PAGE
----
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    Joon-Mook Kanga, Joon-Kyu Parka, Min-Gyu Kima

    aDepartment of Civil Engineering, College of Engineering, Chungnam National University 220, Gung-dong, Yuseong-gu, Daejeon, ROK - (jmkang, surveyp, surveyk)

    Commission IV, WG IV/9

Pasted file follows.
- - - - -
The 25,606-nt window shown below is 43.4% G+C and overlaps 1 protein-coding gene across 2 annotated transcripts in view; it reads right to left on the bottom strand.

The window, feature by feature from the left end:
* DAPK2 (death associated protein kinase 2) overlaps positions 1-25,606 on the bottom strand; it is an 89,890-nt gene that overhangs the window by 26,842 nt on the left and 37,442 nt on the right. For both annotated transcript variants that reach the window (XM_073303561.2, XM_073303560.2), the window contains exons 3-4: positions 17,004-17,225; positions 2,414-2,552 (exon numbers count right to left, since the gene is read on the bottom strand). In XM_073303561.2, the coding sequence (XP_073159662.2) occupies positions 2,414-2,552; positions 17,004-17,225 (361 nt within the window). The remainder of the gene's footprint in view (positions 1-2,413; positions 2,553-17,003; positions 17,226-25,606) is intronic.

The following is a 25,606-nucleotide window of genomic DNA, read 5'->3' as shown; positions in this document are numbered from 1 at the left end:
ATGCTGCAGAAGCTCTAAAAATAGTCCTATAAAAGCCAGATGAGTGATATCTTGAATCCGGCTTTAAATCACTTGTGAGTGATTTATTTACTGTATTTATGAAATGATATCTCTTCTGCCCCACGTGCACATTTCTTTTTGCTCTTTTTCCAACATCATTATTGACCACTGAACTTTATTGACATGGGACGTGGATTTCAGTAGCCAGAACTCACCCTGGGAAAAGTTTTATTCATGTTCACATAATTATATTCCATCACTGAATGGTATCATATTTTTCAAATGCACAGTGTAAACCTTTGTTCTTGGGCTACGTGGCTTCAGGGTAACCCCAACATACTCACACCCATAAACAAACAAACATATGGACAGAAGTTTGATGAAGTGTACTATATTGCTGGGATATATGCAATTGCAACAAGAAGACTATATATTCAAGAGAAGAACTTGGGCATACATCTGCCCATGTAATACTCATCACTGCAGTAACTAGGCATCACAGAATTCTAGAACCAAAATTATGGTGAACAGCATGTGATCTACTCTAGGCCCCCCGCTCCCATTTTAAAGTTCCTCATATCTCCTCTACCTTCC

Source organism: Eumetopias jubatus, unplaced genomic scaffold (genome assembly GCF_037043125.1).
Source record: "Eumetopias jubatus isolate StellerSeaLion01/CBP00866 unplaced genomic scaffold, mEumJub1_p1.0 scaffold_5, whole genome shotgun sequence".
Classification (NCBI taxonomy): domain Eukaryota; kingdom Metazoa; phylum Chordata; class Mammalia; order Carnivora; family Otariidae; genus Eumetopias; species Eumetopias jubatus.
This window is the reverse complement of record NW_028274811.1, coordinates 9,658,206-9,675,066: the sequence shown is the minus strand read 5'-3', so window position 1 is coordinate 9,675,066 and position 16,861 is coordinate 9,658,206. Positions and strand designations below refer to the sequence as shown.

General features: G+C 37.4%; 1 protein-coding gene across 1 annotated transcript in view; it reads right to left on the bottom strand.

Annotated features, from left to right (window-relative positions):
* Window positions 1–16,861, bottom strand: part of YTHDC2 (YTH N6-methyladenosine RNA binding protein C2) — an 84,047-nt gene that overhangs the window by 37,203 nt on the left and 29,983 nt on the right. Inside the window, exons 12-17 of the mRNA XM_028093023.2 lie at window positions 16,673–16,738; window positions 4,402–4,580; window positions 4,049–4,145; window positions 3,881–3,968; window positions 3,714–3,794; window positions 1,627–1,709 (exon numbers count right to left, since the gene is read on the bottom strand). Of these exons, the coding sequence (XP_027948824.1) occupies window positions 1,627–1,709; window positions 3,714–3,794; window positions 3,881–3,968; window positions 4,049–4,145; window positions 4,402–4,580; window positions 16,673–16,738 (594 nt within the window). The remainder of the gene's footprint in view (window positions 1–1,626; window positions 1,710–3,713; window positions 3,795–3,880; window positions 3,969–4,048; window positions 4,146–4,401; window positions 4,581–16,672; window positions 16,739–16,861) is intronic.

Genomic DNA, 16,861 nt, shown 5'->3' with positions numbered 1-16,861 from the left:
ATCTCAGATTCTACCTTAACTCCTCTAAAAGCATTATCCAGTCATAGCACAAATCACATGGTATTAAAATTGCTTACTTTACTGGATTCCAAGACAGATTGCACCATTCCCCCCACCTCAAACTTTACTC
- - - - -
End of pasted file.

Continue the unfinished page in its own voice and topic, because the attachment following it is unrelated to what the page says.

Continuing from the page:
KEY WORDS: Aerial Digital Camera, Photogrammetry, Accuracy Analysis, Mapping, Digital Map ABSTRACT: Lately, photogrammetry using aerial digital camera has been utilized widely in the fields of a plan, development and management for a national land in advanced countries. There are various benefits using photogrammetry with digital camera imagery, such as the prevention of differential stretch errors when scanning analogue films as well as the cost-cutting according to banning the use of analogue films. Most of all, one of the biggest benefits is to be able to store, maintain and manage digital imagery in the computers without any procedures.In this research, the characteristics which were analyzed on the basis of analysis of properties and application cases in digital camera imagery were investigated and a large-scaled map with aerial digital camera imagery was made. In order to analyze accuracies of results for the production of digital map using digital camera imagery, the digital topographic maps of 1:1000 scale which was produced by Korea National Geographic Information Institute (KNGI) were used. And then the accuracy between digital map of KNGI and generated map from digital camera imagery was compared and assessed. From the results of this study, it would carry out the accuracy analysis for digital map by digital imagery in a wide area and it would be able to increase the uses of the production and application of digital map using digital camera imagery.